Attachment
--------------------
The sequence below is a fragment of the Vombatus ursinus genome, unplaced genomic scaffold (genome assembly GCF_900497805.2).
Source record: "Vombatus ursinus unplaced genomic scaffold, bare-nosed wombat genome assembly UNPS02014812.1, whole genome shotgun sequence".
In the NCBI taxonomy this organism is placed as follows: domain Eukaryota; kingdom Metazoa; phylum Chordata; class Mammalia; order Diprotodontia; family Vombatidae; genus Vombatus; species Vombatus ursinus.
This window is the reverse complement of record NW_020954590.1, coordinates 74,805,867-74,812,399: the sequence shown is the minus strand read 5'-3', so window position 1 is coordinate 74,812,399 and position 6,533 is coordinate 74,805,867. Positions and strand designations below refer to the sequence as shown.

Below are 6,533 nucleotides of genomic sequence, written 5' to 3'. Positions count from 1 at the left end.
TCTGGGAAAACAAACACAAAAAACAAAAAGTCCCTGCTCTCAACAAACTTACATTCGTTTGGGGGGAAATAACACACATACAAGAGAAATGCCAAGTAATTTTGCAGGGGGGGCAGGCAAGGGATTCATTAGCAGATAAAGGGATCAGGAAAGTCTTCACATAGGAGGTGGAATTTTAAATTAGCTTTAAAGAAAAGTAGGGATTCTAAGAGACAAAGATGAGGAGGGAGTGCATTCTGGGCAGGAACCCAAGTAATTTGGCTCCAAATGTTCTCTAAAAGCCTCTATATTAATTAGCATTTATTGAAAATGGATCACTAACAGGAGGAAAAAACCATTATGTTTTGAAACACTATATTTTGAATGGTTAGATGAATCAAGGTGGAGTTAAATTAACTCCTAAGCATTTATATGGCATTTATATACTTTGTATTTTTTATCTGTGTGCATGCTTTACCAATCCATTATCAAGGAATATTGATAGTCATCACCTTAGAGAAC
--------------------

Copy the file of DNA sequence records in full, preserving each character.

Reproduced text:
The sequence below is a fragment of the Vombatus ursinus genome, unplaced genomic scaffold (genome assembly GCF_900497805.2).
Source record: "Vombatus ursinus unplaced genomic scaffold, bare-nosed wombat genome assembly UNPS02014812.1, whole genome shotgun sequence".
In the NCBI taxonomy this organism is placed as follows: domain Eukaryota; kingdom Metazoa; phylum Chordata; class Mammalia; order Diprotodontia; family Vombatidae; genus Vombatus; species Vombatus ursinus.
This window is the reverse complement of record NW_020954590.1, coordinates 74,805,867-74,812,399: the sequence shown is the minus strand read 5'-3', so window position 1 is coordinate 74,812,399 and position 6,533 is coordinate 74,805,867. Positions and strand designations below refer to the sequence as shown.

Below are 6,533 nucleotides of genomic sequence, written 5' to 3'. Positions count from 1 at the left end.
TCTGGGAAAACAAACACAAAAAACAAAAAGTCCCTGCTCTCAACAAACTTACATTCGTTTGGGGGGAAATAACACACATACAAGAGAAATGCCAAGTAATTTTGCAGGGGGGGCAGGCAAGGGATTCATTAGCAGATAAAGGGATCAGGAAAGTCTTCACATAGGAGGTGGAATTTTAAATTAGCTTTAAAGAAAAGTAGGGATTCTAAGAGACAAAGATGAGGAGGGAGTGCATTCTGGGCAGGAACCCAAGTAATTTGGCTCCAAATGTTCTCTAAAAGCCTCTATATTAATTAGCATTTATTGAAAATGGATCACTAACAGGAGGAAAAAACCATTATGTTTTGAAACACTATATTTTGAATGGTTAGATGAATCAAGGTGGAGTTAAATTAACTCCTAAGCATTTATATGGCATTTATATACTTTGTATTTTTTATCTGTGTGCATGCTTTACCAATCCATTATCAAGGAATATTGATAGTCATCACCTTAGAGAAC